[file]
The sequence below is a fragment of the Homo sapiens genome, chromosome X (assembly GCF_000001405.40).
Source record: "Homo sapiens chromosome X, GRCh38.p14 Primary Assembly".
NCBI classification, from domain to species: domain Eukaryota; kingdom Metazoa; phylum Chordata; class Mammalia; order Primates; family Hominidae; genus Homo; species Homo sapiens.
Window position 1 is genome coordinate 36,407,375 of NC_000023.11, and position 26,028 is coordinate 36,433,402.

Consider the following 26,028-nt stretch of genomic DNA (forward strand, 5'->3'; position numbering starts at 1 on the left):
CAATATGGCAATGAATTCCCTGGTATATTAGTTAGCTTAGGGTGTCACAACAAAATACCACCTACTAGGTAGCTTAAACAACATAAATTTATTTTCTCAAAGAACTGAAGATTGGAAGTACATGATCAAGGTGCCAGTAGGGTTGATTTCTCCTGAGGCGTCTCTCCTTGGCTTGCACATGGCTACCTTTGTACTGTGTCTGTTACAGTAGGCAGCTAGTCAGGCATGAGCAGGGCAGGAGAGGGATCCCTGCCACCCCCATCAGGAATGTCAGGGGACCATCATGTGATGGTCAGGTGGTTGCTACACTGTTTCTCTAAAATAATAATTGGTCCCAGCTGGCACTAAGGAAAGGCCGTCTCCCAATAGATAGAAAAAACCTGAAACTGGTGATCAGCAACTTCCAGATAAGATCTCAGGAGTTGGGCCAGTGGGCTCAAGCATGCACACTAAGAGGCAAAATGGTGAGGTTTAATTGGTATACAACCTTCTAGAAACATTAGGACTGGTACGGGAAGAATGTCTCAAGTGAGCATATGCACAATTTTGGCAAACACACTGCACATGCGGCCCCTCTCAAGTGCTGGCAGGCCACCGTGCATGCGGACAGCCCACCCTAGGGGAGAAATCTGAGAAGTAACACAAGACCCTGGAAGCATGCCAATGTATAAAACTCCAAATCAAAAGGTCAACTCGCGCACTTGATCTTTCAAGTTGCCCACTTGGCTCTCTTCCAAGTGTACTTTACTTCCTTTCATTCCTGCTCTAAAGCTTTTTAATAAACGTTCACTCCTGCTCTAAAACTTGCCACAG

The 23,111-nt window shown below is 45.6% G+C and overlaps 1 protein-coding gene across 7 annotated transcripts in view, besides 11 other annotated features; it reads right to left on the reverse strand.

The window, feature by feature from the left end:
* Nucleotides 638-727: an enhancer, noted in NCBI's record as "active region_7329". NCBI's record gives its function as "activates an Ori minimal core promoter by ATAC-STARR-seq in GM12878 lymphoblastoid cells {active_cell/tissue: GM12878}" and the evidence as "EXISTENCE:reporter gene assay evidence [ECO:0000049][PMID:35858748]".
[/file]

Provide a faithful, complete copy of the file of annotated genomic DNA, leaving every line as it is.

The sequence below is a fragment of the Homo sapiens genome, chromosome X (assembly GCF_000001405.40).
Source record: "Homo sapiens chromosome X, GRCh38.p14 Primary Assembly".
NCBI classification, from domain to species: domain Eukaryota; kingdom Metazoa; phylum Chordata; class Mammalia; order Primates; family Hominidae; genus Homo; species Homo sapiens.
Window position 1 is genome coordinate 36,407,375 of NC_000023.11, and position 26,028 is coordinate 36,433,402.

Consider the following 26,028-nt stretch of genomic DNA (forward strand, 5'->3'; position numbering starts at 1 on the left):
CAATATGGCAATGAATTCCCTGGTATATTAGTTAGCTTAGGGTGTCACAACAAAATACCACCTACTAGGTAGCTTAAACAACATAAATTTATTTTCTCAAAGAACTGAAGATTGGAAGTACATGATCAAGGTGCCAGTAGGGTTGATTTCTCCTGAGGCGTCTCTCCTTGGCTTGCACATGGCTACCTTTGTACTGTGTCTGTTACAGTAGGCAGCTAGTCAGGCATGAGCAGGGCAGGAGAGGGATCCCTGCCACCCCCATCAGGAATGTCAGGGGACCATCATGTGATGGTCAGGTGGTTGCTACACTGTTTCTCTAAAATAATAATTGGTCCCAGCTGGCACTAAGGAAAGGCCGTCTCCCAATAGATAGAAAAAACCTGAAACTGGTGATCAGCAACTTCCAGATAAGATCTCAGGAGTTGGGCCAGTGGGCTCAAGCATGCACACTAAGAGGCAAAATGGTGAGGTTTAATTGGTATACAACCTTCTAGAAACATTAGGACTGGTACGGGAAGAATGTCTCAAGTGAGCATATGCACAATTTTGGCAAACACACTGCACATGCGGCCCCTCTCAAGTGCTGGCAGGCCACCGTGCATGCGGACAGCCCACCCTAGGGGAGAAATCTGAGAAGTAACACAAGACCCTGGAAGCATGCCAATGTATAAAACTCCAAATCAAAAGGTCAACTCGCGCACTTGATCTTTCAAGTTGCCCACTTGGCTCTCTTCCAAGTGTACTTTACTTCCTTTCATTCCTGCTCTAAAGCTTTTTAATAAACGTTCACTCCTGCTCTAAAACTTGCCACAG

The 23,111-nt window shown below is 45.6% G+C and overlaps 1 protein-coding gene across 7 annotated transcripts in view, besides 11 other annotated features; it reads right to left on the reverse strand.

The window, feature by feature from the left end:
* Nucleotides 638-727: an enhancer, noted in NCBI's record as "active region_7329". NCBI's record gives its function as "activates an Ori minimal core promoter by ATAC-STARR-seq in GM12878 lymphoblastoid cells {active_cell/tissue: GM12878}" and the evidence as "EXISTENCE:reporter gene assay evidence [ECO:0000049][PMID:35858748]".